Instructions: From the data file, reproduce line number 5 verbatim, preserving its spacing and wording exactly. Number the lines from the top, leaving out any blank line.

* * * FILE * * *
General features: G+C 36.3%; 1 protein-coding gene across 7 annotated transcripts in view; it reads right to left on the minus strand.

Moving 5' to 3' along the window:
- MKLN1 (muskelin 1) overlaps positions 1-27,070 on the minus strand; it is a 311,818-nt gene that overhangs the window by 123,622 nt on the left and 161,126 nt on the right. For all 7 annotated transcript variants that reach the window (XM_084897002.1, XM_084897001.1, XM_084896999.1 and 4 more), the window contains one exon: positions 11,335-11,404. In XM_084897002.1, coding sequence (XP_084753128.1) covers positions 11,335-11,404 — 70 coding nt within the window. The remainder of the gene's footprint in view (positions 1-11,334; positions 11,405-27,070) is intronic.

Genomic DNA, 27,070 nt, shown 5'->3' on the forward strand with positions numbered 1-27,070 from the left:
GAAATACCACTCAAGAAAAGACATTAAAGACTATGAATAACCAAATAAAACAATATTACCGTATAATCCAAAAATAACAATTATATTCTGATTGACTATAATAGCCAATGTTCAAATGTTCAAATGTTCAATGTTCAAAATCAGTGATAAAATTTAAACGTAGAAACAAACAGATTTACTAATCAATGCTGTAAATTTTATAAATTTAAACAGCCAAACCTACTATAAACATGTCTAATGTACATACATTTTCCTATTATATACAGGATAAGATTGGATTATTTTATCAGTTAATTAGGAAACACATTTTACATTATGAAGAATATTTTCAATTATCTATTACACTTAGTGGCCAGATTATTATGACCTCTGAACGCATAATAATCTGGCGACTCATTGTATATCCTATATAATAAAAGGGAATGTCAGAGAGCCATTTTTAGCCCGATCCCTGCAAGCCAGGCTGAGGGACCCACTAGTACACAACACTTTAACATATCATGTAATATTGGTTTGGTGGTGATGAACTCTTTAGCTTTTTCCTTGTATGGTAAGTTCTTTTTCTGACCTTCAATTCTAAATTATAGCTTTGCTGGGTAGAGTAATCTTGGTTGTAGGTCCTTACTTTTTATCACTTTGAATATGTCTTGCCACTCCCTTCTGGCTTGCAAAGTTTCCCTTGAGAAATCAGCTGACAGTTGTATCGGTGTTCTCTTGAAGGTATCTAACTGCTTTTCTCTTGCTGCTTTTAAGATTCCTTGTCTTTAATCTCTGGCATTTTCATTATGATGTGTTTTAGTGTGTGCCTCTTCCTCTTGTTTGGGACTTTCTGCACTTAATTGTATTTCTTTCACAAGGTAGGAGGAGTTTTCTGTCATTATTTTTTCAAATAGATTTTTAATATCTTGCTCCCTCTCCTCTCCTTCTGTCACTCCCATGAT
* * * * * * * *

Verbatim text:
GAAATACCACTCAAGAAAAGACATTAAAGACTATGAATAACCAAATAAAACAATATTACCGTATAATCCAAAAATAACAATTATATTCTGATTGACTATAATAGCCAATGTTCAAATGTTCAAATGTTCAATGTTCAAAATCAGTGATAAAATTTAAACGTAGAAACAAACAGATTTACTAATCAATGCTGTAAATTTTATAAATTTAAACAGCCAAACCTACTATAAACATGTCTAATGTACATACATTTTCCTATTATATACAGGATAAGATTGGATTATTTTATCAGTTAATTAGGAAACACATTTTACATTATGAAGAATATTTTCAATTATCTATTACACTTAGTGGCCAGATTATTATGACCTCTGAACGCATAATAATCTGGCGACTCATTGTATATCCTATATAATAAAAGGGAATGTCAGAGAGCCATTTTTAGCCCGATCCCTGCAAGCCAGGCTGAGGGACCCACTAGTACACAACACTTTAACATATCATGTAATATTGGTTTGGTGGTGATGAACTCTTTAGCTTTTTCCTTGTATGGTAAGTTCTTTTTCTGACCTTCAATTCTAAATTATAGCTTTGCTGGGTAGAGTAATCTTGGTTGTAGGTCCTTACTTTTTATCACTTTGAATATGTCTTGCCACTCCCTTCTGGCTTGCAAAGTTTCCCTTGAGAAATCAGCTGACAGTTGTATCGGTGTTCTCTTGAAGGTATCTAACTGCTTTTCTCTTGCTGCTTTTAAGATTCCTTGTCTTTAATCTCTGGCATTTTCATTATGATGTGTTTTAGTGTGTGCCTCTTCCTCTTGTTTGGGACTTTCTGCACTTAATTGTATTTCTTTCACAAGGTAGGAGGAGTTTTCTGTCATTATTTTTTCAAATAGATTTTTAATATCTTGCTCCCTCTCCTCTCCTTCTGTCACTCCCATGAT